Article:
Consirering the ever-changing internet and new technology, it was only a matter of time before the real estate market was to be afflicted with such an intrusive method of stealing the commission of realtors. Along with trulia, zillow, and many other buyer assitive services, we will continue to see this trend – join the trend or move over.

  4. Eric Bramlett April 8th, 2008 6:29 am

    Redfin’s model of “schedule the appointment with the listing agent” is absolutely ridiculous.

    But today, in its odd little INTx kind of way, comes that much closer to being a real real estate brokerage.

    Fantastic quote.

  5. Greg Cremia April 8th, 2008 7:37 am

    Humans are sensory driven and it will be a long time before the internet can satisfy that need.

    Those who claim that real estate transactions can become a purely internet experience just need to look at car sales. The effort to take car sales online has been less than successful. As long as there are car dealers there will be real estate agents.

  6. Brian Brady April 8th, 2008 7:47 am

    We saw this coming. Glenn as much as told you that, Greg, in his “collaboration request”, here on BHB.

    I think Redfin will look like a menu of services (with the “traditional” option) shop by 2010.

  7. Anthony Longo April 8th, 2008 8:11 am

    Its tough out there. We are flying around in the space with full service rep. on a flat fee. I can see where Glenn is coming from…but then again he has some big people he has to review spreadsheets with…as for us we only have to satisfy our customers. They have some good stuff going on out there…Redfin isn’t going anywhere nor is the non-traditional model.

  8. Wayne Long April 8th, 2008 8:36 am

    Yep. The free market system works if you give it time. Thanks for keeping us up to date on the Redfin happenings.

  9. Bob Wilson April 8th, 2008 8:42 am

    That “twice a week” sounds a little school-marmish, doesn’t it? “You will walk in single file, boy-girl, boy-girl, in a neat and orderly fashion.” God help the poor relos in town from Thursday to Sunday. Twice a week means twice a week, pal.

    Those sellers who require appointments better get it together if they expect Redfin to show their property.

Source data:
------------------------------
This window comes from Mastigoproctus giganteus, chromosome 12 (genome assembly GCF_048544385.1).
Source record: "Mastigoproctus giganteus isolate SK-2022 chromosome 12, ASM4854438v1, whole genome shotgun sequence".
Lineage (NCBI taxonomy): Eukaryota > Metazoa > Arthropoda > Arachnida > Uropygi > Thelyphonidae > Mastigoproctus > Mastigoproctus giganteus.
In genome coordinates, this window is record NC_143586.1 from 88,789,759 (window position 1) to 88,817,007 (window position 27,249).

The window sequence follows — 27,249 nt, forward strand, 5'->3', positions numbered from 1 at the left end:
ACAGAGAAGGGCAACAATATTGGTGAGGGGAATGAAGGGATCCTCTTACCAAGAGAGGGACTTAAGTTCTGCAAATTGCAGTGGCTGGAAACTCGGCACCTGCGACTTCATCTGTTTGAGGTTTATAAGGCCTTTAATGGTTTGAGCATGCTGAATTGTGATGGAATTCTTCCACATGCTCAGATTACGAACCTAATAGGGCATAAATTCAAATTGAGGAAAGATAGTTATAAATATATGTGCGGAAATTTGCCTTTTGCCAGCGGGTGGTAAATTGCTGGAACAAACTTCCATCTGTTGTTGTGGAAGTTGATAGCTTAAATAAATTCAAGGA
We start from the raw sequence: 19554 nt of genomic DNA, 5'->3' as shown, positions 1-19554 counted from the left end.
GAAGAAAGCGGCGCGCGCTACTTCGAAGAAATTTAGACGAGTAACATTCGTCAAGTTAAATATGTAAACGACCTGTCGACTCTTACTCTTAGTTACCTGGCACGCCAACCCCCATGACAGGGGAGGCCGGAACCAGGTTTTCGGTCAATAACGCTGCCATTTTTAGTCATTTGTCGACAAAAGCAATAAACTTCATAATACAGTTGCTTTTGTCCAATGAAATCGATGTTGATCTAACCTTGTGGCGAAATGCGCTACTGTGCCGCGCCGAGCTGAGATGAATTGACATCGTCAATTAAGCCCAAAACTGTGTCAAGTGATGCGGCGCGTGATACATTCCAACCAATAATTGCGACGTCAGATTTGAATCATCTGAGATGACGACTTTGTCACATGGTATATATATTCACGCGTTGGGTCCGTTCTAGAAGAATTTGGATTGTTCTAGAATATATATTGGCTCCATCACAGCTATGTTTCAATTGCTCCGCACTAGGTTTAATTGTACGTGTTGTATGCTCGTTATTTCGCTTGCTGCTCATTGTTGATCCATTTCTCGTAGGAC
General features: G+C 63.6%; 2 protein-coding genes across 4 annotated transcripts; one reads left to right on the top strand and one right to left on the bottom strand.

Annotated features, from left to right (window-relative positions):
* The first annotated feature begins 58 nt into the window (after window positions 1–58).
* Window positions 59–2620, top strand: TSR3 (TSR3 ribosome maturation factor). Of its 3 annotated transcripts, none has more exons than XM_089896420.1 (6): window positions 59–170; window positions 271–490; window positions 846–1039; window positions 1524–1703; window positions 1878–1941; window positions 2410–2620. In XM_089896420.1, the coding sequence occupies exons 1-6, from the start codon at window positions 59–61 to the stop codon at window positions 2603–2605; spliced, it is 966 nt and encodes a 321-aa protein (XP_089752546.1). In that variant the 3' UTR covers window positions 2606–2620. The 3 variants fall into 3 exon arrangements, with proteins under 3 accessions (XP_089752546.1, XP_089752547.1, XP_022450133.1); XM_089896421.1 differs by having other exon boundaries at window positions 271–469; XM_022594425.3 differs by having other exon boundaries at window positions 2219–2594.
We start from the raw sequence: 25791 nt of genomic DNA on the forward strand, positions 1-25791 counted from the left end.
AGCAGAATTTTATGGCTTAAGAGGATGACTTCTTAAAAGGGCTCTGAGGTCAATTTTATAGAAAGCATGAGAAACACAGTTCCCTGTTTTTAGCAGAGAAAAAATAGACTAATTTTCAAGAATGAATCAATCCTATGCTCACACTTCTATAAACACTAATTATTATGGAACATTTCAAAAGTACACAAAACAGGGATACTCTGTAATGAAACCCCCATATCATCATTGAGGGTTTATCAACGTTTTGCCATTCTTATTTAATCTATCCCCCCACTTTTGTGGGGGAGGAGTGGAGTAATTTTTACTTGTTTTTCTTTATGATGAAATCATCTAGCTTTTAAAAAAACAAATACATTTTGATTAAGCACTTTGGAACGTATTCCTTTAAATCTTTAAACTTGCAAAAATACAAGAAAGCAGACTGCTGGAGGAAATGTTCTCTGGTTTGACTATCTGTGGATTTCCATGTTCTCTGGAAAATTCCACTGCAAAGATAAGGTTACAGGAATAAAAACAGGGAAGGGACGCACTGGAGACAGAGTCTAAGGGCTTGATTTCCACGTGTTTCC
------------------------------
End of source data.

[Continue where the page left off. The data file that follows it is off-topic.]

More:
Less convenience, less rebate. For many it won’t be worth the hassle.

  10. Miss Marlow April 8th, 2008 8:50 am

    Even at a 50% rebate, the business model is not profitable.

    Look at Zip Realty. They’re huge, they cover almost the entire United States, they refund only 20% of the commission, they made over $20M in 2007, yet still posted a net loss of about $5M for the year.

    There’s a reason most real estate firms are full-service and charge “full price”.

  11. Glenn April 8th, 2008 1:45 pm

    Does the twice a week home tour limit the number of homes shown for each tour?

    An important aspect missing is a purchase in most cases is emotional rather than impartial. With the selection of homes available in many areas, buyers want to “look” at more properties ensuring themselves of “the best buy.”

  12. jd April 8th, 2008 7:06 pm

    Honestly, the best model is to call the listing agent. Go see the house. Do not sign anything. If you want to buy the house, let the listing agent get half the buyer’s commission. In my neck of the woods, that’s 2.5% to the selling agent plus 2.5% to the buyer’s agent. In this scenario, the listing agent will get 3.75%. It’s better for the buyer, but here’s why it’s even better: The listing agent has every incentive to make your deal acceptable to the seller as the commission is higher. The avg price of a house in Fairfield County is over $1m. The listing agent will cram the deal down the seller’s throat for the extra 1.25%. Markets really do work if you give it time. I have done this twice; I think there were other offers that were even higher that were brushed off for “financing risk”. This model is better than Redfin’s. The seller and buyer should each know what the home is worth to them and the professional should make sure a deal happens.